Repair shops involved in the refurbishment of vehicles involved with the collision are required by law to keep data vital to the case. These pieces of information include:
- Registration numbers
- Car identification numbers
- Car color before repairs
- Detailed report of repaired or replaced parts
- Total amount of damage
- Name and address of persons who requested the repairs
6.) The law enforcement officer’s accident report (NRS484E.0110 to NRS 484E.0130)
Law enforcement officers investigating the collisions are required to submit their reports within ten days of the accident. These reports are not confidential, and can be provided in full should it be requested through legal channels. The common process of filing a report by law enforcement follows this pattern:
- The investigating officer’s superior is required to make a copy of the report and file it himself or herself to the Department of Public Safety
- The Department of Public Safety must store the report in a secure central repository for ease of access and security
- The Department of Public Safety will then provide a copy of the report to the Department of Motor Vehicles
The DPS is the entity responsible with providing accident report forms used by law enforcement officers in relation to these collisions. These forms must include the need to identify the following:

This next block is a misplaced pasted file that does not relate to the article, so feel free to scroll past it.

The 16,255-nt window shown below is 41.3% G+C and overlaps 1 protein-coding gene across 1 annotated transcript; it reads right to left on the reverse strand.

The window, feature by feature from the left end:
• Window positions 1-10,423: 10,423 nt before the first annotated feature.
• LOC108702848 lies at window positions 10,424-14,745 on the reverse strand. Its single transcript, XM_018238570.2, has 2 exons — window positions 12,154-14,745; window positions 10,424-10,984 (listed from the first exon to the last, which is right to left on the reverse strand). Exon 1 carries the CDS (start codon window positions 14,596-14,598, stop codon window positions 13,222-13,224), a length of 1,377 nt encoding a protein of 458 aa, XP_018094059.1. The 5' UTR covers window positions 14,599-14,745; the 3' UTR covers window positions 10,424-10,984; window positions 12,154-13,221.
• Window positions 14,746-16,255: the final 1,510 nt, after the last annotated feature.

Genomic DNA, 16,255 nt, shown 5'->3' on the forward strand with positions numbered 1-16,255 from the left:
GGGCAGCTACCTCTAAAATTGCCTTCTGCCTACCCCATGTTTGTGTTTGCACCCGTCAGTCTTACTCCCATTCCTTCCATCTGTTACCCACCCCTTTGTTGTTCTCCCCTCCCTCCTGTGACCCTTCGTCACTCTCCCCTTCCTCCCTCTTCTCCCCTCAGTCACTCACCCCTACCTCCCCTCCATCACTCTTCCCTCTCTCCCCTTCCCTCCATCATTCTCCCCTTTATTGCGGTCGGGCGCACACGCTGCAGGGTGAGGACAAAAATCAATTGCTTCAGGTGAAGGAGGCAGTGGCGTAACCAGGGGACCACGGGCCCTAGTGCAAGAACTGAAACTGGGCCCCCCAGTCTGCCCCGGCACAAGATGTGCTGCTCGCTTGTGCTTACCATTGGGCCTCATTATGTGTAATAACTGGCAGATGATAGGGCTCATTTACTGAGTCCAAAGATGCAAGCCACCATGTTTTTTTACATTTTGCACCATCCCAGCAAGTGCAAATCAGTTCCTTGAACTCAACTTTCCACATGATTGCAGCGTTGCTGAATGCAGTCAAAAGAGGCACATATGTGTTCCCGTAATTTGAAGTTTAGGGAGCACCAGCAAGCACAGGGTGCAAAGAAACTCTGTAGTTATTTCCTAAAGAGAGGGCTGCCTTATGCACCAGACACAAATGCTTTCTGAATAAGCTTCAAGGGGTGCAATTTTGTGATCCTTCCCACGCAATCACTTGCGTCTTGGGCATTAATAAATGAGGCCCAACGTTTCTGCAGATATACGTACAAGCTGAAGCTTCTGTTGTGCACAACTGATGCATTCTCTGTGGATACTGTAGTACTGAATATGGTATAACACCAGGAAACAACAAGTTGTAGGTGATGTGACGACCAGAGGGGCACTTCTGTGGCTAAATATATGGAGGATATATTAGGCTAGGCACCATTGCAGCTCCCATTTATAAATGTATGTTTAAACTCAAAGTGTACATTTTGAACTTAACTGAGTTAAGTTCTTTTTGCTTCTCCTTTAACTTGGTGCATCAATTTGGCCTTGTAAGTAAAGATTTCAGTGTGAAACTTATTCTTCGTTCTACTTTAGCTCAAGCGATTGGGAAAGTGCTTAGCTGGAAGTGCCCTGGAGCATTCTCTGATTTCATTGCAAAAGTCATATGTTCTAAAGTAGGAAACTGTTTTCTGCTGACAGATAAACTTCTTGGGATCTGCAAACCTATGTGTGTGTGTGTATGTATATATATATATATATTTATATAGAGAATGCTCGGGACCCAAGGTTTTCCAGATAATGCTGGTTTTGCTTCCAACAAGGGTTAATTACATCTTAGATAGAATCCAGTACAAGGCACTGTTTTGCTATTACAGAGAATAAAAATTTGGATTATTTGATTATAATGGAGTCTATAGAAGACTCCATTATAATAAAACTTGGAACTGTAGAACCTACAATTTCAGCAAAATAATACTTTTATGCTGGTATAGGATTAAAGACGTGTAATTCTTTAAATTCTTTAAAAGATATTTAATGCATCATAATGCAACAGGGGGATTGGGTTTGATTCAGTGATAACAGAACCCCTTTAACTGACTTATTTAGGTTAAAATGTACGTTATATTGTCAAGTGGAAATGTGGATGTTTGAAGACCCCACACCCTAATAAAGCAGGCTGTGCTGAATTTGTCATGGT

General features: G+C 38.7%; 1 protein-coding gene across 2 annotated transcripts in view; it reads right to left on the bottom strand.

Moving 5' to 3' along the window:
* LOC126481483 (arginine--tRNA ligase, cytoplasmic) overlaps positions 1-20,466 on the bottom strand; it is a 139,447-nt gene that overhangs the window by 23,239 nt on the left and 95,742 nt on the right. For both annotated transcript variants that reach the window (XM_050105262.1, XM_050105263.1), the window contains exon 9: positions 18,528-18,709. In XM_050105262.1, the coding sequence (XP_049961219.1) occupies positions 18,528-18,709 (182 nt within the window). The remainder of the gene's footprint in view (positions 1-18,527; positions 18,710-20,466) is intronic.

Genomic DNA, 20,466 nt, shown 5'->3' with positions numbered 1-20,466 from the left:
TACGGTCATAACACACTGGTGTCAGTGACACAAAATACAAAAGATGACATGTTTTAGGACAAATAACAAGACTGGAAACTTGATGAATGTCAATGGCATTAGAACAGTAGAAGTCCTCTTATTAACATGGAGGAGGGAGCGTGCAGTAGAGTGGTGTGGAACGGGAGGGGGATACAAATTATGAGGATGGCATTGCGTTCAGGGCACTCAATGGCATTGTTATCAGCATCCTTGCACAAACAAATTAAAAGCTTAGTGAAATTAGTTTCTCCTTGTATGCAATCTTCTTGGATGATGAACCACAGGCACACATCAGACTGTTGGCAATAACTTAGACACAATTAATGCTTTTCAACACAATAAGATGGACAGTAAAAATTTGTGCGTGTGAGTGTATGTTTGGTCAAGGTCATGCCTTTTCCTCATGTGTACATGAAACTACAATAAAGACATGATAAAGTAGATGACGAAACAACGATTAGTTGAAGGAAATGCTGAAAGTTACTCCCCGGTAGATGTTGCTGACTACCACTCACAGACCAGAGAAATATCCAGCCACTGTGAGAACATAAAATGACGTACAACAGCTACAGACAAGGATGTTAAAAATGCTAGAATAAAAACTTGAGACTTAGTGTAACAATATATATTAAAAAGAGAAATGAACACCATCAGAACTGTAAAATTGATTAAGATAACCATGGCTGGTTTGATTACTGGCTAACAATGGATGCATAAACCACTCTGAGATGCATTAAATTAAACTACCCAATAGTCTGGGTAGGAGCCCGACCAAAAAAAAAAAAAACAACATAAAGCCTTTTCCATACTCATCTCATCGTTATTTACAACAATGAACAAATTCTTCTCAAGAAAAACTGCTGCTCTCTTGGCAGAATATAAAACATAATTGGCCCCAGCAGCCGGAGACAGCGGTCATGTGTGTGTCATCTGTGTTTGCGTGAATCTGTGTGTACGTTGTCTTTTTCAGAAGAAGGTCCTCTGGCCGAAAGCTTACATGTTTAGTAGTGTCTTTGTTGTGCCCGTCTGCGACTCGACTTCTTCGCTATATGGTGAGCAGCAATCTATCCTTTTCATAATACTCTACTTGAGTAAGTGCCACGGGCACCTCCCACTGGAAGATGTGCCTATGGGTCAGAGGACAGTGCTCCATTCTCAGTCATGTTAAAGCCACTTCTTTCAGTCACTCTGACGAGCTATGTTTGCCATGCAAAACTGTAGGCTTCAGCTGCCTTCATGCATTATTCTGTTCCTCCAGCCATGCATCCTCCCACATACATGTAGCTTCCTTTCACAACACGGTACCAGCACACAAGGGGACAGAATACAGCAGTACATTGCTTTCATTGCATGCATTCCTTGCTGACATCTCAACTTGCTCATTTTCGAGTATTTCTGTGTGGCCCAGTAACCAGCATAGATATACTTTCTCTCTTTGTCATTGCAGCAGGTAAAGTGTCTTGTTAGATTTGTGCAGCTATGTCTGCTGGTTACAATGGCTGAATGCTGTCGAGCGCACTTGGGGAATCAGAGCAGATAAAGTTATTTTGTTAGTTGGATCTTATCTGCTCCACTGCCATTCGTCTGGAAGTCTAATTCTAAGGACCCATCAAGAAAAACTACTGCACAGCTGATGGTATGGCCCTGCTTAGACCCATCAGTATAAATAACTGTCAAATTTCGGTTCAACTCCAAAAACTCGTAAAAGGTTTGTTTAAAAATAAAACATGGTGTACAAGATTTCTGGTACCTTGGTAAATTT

- Cause of the collision
- Conditions existing during the incident (weather, visibility, etc.)
- Involved individuals and cars
- Names and addresses of insurance companies covering the individuals and their vehicles
- Number of policy and date of coverage
The DMV can request the reports compiled by the DPS if there is a need to clarify a report provided by the driver involved in the collision. Remember that the DMV’s forms are only provided to drivers involved in the incident, while the DPS’s forms can only be filled up by officers on the scene of the incident. All the data connected to the accident are then tabulated for an annual statistics report with connection to hit-and-run cases within Nevada.
Hit & Run and DUI
Many hit and run accidents that occur are often due to the offending drivers being intoxicated by alcohol or drugs at the time of the collision. By fleeing the scene of the crime, these drivers hope to weaken the case against them in the event that they get arrested, by making it more difficult for authorities to confirm that they were committing a DUI offense.
New Nevada laws filed in October 2015 have changed all that, drivers suspected to be drunk during the accident but choose to run will face anywhere between 2 and 20 years of jail time without probation, similar to a felony DUI conviction. In addition, separate charges can be made for every person who suffered bodily injury or death due to the driver’s DUI hit and run.
Penalties for Hit & Run Charges
The offending driver’s penalty is dependent on the damage caused, and/or the number of people injured or killed during the collision.
In the event that the collision only resulted in damage to property, the offending driver is penalized with:
- A maximum of six months in prison; and/or
- A fine of up to a maximum of $1,000
- Six demerit points to the offending driver’s license
A collision that results in death or injury of any individual involved automatically merits heftier penalties, including:
- Between 2 and 20 years in a state correctional facility (As of October 2015) with no probation.
- Between $2,000 and $5,000 in fines
- Possible license suspension and revocation, depending on the number of injuries and deaths during the incident